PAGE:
Peshawar’s governance paralysis
By Imtiaz Gul
The Express Tribune, January 30, 2014
Peshawar, the once fabled capital of Khyber-Pakhtunkhwa (K-P), symbolises the decline that major Pakistani towns and cities have endured in the last few decades. The deterioration in theviolence-stricken north-western regions is more telling than that in most towns of Punjab or Sindh (except, of course, Karachi).
Overcrowded, broken or potholed roads, incomplete overhead bridges, dysfunctional street lights and plumes of dust rising from the under-construction sites are heart-wrenching sights for visitors, particularly for those who know the city for decades and have seen it fall victim, not only to the geopolitics of the Afghan jihad and the war on terror, but also to a governance model that is British in nature, elitist in practice and is visibly out of sync with modern-day realities.
On January 26, for instance, Peshawar suffered one of the worst paralysis in recent history, which offered a glimpse into the city’s non-innovative administrative machinery and the fact that self-serving politicians have dealt with pressing public interest issues.
The occasion was a rally that the Jamiat Ulema-e-Islam-Fazl had organised to protest the ‘extortion, corruption and obscenity’ in K-P. The administration’s decision to close down several points at GT Road, Ring Road and some other arteries virtually choked the dusty city and disrupted traffic in a big way. Countless women, children, old and young, who were on the move from different directions on the day, fainted for the simple reason that they had been on the road for hours, without food or water — a depressing state of affairs indeed.
This disruption forced us to look for alternative routes and thus offered us an opportunity to observe the roads, the state of traffic and the administration’s crowd management capacity. For instance, barricading crucial road links, without prior warnings, is a usual practice all over Pakistan, which often inconveniences the public at large more than the VIPs themselves.
Peshawar, at the moment, appears to be in a mess wherever one goes. The Ring Road, for instance, which had become the most crucial hub for the Afghanistan-bound or Karachi-bound US-Nato supplies, is at present tattered at places, with a number of parking terminals wearing either deserted looks or overflowing with containers that were once in use for these supplies. Many of the roughly two dozen terminals and the affiliated service centres are either out of work or only partially busy for lack of business.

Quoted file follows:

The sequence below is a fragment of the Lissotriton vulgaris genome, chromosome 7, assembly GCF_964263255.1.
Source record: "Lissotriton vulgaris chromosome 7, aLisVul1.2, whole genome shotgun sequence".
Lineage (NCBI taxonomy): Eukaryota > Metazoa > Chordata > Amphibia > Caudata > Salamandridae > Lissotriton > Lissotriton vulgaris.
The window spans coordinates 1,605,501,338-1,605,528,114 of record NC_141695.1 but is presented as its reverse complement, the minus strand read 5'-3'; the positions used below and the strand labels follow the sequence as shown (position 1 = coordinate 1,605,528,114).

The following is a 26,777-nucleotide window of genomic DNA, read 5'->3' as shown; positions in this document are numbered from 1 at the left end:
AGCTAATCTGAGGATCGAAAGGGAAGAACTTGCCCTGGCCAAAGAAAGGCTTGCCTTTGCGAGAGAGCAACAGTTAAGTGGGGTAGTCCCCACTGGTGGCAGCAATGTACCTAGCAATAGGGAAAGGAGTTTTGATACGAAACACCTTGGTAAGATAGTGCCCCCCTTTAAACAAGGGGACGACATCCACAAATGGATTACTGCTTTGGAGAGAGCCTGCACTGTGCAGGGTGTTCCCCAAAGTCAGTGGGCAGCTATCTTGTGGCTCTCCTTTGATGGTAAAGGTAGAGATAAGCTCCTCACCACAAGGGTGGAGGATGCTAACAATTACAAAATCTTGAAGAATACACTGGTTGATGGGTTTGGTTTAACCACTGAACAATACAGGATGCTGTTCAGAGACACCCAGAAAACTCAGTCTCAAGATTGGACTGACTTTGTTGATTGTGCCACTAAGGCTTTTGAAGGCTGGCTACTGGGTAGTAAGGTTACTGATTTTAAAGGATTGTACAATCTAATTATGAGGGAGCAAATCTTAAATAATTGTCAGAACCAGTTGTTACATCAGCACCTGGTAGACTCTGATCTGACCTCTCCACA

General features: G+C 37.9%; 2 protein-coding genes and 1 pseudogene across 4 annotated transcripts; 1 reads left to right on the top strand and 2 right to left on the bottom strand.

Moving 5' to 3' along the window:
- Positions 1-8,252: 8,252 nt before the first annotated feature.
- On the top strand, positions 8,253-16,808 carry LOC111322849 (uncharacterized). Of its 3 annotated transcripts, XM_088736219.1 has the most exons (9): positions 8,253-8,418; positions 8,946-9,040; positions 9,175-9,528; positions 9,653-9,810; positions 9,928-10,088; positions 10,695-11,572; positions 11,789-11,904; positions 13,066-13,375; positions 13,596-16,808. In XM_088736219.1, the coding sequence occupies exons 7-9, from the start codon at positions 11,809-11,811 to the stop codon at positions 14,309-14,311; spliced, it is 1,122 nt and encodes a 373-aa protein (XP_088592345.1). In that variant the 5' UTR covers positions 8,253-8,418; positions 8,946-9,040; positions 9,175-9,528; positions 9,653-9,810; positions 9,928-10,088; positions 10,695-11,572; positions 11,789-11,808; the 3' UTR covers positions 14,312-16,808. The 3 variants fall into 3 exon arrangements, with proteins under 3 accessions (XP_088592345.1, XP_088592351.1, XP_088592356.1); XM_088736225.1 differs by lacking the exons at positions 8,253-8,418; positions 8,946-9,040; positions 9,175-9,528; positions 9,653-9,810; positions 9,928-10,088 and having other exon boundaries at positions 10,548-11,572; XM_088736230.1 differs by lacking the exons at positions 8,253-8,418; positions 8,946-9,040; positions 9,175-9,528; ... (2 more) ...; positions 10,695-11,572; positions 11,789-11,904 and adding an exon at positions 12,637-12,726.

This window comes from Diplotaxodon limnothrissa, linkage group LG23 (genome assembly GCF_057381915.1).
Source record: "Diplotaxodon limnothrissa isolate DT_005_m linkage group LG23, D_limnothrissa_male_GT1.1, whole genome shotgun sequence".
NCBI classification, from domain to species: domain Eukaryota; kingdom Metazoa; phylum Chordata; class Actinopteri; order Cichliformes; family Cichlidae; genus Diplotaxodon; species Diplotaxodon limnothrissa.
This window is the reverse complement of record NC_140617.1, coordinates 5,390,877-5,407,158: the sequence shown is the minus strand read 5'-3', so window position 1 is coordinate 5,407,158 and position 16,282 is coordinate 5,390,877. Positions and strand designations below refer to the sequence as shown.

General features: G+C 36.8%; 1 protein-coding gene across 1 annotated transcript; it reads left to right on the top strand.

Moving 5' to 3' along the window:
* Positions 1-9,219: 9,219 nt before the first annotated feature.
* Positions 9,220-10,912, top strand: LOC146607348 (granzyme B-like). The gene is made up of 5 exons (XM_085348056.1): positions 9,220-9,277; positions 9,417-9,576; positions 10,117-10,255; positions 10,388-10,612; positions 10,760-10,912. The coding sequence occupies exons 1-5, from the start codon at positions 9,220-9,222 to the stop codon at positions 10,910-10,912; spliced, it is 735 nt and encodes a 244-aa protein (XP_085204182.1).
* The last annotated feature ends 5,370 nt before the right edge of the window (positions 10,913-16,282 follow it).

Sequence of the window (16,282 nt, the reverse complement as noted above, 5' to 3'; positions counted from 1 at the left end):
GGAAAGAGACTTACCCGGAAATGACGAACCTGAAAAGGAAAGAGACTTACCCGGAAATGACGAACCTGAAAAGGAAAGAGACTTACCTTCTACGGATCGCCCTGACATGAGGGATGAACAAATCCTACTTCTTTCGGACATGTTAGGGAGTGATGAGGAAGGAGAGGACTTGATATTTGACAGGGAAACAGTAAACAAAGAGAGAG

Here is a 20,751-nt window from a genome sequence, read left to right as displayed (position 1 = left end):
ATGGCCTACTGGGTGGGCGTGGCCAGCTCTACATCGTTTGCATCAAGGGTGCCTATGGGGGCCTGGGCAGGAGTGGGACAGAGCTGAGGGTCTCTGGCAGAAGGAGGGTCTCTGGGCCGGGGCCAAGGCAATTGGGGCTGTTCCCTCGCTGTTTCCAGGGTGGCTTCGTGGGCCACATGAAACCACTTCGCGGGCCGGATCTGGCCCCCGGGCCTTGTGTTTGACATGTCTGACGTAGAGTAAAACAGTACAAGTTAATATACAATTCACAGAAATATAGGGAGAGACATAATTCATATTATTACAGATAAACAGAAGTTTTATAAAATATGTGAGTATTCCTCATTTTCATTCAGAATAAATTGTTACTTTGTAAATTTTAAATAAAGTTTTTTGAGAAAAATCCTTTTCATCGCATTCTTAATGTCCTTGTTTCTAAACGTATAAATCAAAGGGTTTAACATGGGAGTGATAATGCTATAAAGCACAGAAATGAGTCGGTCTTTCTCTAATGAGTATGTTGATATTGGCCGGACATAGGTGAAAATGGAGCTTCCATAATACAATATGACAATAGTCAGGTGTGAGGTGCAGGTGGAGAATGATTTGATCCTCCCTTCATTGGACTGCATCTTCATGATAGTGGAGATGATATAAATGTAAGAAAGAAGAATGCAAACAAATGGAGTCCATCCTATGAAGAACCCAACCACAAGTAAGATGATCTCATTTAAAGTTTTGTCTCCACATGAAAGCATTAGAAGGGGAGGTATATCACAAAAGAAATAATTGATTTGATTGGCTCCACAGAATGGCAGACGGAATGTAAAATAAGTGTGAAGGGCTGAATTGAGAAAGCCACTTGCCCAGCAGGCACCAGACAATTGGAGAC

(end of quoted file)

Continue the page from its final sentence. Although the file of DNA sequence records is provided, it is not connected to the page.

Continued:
The capital city also represents contradictions that are typical to many other cities too: inadequate street lights on the roads in the heart of the town, potholed footpaths and haywire traffic reflect another sort of chaos, which is symptomatic of a lack of respect for law and order.
The perennial state of conflict has only further exacerbated the contradictions rearing their heads because of the squabbling political parties and a disinterested administrative structure that hardly betrays vision or willingness for change. And this works to the disadvantage of a party that rode into power promising change. The party, we are told, is currently grappling with internal challenges. One of them is a certain level of dissent on the anti-drone campaign that Imran Khan had kicked off with great valour. He had begun the Nato supplies blockadein the name of ‘human dignity’ and the ‘national pride of Pakistanis’, but the protests have, perhaps inadvertently, caused difficulties to some people.
“The previous government was perhaps better in the sense that the ministers accepted bribes and, at least, some economic activity was going on,” said one of the close confidants of the K-P chief minister, perhaps, jocularly.
Peshawar and other K-P towns, it seems, continue to remain hostage to some policy contradictions, inexperience, inaction, inexpediency and the shenanigans of a bureaucracy that lacks a modern-day governance vision and readiness to work for the public. Some insiders insist that Peshawar and K-P as a whole appear to be caught up in a governance paralysis.
Imtiaz Gul is the executive director of the independent Centre for Research and Security Studies, and the author of the recently released book Pakistan: Before and After, published by Roli Books, India